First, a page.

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Could light orbit a massive object, like a black hole?

  1. Aug 18, 2015 #1

    H Smith 94

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    According to Hawking [1] it is posited that light photons at the event horizon of a black hole must cease to move, and remain motionless for the entire lifetime of the black hole.

    It is also observed [http://dls.physics.ucdavis.edu/~scranton/LensedCMB/a2218.gif] (and calculated) that the path of light will be bent by a sufficiently massive object, due to the curvature of spacetime around that object.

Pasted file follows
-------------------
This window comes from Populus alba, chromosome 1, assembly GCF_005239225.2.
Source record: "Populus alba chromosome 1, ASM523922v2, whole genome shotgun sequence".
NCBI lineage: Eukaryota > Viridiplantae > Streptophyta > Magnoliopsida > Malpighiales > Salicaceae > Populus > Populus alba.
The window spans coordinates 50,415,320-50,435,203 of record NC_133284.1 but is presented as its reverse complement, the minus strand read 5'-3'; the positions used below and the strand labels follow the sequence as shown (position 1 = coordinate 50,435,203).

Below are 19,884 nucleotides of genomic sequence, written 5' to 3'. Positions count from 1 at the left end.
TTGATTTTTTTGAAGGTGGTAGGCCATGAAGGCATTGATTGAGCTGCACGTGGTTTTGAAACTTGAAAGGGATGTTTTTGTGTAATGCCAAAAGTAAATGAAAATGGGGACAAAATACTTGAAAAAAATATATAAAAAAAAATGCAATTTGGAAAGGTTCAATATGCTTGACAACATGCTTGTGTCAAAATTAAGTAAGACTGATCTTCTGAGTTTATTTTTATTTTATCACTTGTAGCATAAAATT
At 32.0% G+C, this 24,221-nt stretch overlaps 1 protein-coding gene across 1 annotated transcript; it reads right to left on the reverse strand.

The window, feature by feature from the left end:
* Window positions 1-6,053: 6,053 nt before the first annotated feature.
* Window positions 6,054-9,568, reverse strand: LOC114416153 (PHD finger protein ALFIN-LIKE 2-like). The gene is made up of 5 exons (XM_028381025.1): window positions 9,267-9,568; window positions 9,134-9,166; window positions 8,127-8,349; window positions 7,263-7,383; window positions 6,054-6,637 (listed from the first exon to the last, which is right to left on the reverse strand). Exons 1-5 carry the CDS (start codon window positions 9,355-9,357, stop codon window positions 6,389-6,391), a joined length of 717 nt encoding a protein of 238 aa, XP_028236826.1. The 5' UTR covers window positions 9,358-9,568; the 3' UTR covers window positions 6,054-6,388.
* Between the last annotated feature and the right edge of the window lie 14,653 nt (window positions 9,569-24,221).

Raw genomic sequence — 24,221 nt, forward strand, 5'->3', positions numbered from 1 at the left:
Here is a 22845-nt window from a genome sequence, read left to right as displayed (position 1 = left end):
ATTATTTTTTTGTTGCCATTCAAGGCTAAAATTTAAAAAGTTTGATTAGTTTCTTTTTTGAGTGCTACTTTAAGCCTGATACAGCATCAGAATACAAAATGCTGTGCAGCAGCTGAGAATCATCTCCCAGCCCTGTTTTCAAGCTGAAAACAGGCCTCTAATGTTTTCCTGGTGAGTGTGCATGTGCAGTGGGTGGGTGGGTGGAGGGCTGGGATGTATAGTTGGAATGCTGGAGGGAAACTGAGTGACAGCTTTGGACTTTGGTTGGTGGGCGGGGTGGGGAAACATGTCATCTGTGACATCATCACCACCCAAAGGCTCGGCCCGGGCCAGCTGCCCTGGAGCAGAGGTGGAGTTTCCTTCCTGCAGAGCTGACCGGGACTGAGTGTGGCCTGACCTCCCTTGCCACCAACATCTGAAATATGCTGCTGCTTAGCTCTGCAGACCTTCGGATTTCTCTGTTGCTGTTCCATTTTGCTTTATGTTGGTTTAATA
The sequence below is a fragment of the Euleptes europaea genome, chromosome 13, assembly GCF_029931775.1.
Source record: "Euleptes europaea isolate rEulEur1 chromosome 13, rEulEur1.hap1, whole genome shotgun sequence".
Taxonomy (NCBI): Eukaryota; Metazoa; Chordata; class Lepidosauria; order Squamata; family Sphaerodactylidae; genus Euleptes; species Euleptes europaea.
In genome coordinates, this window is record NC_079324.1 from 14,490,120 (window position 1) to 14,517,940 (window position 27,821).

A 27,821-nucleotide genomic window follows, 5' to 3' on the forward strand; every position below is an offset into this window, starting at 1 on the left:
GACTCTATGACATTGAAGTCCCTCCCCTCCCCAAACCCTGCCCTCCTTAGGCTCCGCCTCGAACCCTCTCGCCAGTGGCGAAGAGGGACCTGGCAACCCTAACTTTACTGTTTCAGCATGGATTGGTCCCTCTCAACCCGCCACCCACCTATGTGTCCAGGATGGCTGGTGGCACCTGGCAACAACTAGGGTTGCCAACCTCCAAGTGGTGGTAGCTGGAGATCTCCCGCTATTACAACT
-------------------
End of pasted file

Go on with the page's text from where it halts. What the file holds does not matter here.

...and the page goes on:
Now, since gravity is a long-range force, I was wondering if it is possible for conditions to exists under which a photon could orbit an object due their gravitational attraction? If so: what would these conditions be; how can we observe it; and what implications, if any, does this have?
    Last edited by a moderator: May 7, 2017
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  3. Aug 18, 2015 #2


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    Note that this is only true for light that would be moving radially outwards. All other light will inevitably enter the black hole and eventually reach the singularity.

    There is a circular light-like orbit at 3/2 times the Schwarzschild radius.
  4. Aug 18, 2015 #3


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